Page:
For those with an interest in architecture, whether professional or casual, the idea of owning a home that is truly unlike any other in the world is an enticing one indeed. Indeed, for many, genuine individuality - combined with functionality of course—is the holy grail of design. This homify 360° piece explores the designs for a home that could certainly be said to have achieved that goal—both via its unique form and the fact that the designer has taken the unusual approach of situating this home not on a street but on water. Unlike your standard houseboat, this is a structure that is far more house than it is boat. How this concept would pan out in reality remains to be seen, but if the result was anything like the mock-ups below show then it’s safe to say the finished version of this home will be very much in demand.
Were it located elsewhere, the building might not be immediately identifiable as a boat. The designer has broken from boat convention with the window-centric design and the lack of a visible hull. But look a little closer and you can see that there recognisable nautical elements there, though this boat borrows more from the traditional river steamboat design – with its top-heavy layout and little chimney – than it does from the yacht.
Seen by night, the exterior is transformed. This image reveals how lighting from within combines with small lights embedded in the roof’s slight overhang to show the structure in all its glory. From this angle we can also see how the outdoor part of the boat might be utilised to create a relaxed space for eating, drinking and unwinding. When compared with the traditional boats seen in the background, this one seems like a completely different breed. It’s possible to imagine that this might be the only home for a family, rather than somewhere to escape to occasionally. A childhood spent living here would be a magical one indeed.
The inside of the boat is as impressive as the outside. This image shows the attention to detail that has gone into even the smallest aspects of this idea. Notice how the beautifully exposed ceiling beams emanate from a central point, spiralling outwards like the markings on a shell. The staircase, meanwhile, provides a different spiral that works with the ceiling beams and the vertical supports all around the window to create a space filled with wonderful geometric contrasts. We can also see how the lighting that looked so striking from outside might actually work from within. Perhaps most remarkable of all, however, is the circular fireplace that acts as the focal point of the room. The presence of this feature explains the chimney positioned on the roof of the boat, as we can now see that it is in fact a pipe that runs the full height of the structure.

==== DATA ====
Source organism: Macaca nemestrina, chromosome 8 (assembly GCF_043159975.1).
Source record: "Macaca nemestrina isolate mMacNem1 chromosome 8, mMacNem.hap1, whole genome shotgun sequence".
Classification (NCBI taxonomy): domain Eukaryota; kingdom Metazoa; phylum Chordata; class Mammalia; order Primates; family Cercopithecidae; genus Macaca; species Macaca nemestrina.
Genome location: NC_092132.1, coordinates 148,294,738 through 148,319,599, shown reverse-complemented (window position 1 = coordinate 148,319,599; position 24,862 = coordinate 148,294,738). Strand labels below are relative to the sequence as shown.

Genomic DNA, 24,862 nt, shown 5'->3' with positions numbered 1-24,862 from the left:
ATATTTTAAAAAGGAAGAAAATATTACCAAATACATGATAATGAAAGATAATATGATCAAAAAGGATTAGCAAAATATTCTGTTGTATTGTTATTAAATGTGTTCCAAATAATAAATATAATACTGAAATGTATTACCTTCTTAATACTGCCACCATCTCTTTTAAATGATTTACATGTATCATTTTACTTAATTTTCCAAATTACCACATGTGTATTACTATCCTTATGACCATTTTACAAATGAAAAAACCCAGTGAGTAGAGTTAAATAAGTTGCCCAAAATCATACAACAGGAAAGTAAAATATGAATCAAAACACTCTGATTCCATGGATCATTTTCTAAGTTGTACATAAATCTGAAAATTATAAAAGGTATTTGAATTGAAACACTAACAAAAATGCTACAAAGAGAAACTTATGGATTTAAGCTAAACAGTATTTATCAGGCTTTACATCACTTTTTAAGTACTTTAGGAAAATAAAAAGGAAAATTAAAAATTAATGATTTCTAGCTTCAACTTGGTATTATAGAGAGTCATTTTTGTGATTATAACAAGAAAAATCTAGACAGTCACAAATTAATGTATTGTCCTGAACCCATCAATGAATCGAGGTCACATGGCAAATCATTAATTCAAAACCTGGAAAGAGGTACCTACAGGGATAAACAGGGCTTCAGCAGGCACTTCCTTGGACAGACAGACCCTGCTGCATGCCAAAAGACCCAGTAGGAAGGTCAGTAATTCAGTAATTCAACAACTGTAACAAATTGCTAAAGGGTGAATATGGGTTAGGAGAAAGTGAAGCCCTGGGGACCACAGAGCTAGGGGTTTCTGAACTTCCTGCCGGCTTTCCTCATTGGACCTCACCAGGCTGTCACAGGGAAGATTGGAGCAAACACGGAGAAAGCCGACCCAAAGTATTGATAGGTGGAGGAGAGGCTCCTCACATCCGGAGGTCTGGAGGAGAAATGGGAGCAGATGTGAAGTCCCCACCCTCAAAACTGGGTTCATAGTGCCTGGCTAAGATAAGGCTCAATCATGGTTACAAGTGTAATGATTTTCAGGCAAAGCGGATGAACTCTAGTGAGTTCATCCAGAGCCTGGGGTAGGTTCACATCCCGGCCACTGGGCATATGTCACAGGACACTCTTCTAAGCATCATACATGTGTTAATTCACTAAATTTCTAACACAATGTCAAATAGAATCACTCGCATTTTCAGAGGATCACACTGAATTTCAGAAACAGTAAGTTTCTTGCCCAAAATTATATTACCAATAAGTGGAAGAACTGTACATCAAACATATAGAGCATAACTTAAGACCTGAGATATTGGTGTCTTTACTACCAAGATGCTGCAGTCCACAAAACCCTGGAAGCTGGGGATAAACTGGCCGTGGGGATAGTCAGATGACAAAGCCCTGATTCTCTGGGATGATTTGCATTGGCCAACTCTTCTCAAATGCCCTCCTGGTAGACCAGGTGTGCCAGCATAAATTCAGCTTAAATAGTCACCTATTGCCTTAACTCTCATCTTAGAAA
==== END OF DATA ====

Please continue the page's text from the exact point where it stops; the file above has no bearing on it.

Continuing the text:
From the other views of the boat, it may seem that privacy has been totally sacrificed on the altar of fabulous design. From this angle, though, it’s clear that that is not the case at all. The rear half of the boat replaces glass with wood, inserting only relatively small windows instead. The round windows on the upper deck are a reference to the portholes found on conventional boats – one of the few concessions to sea-bound style this design contains.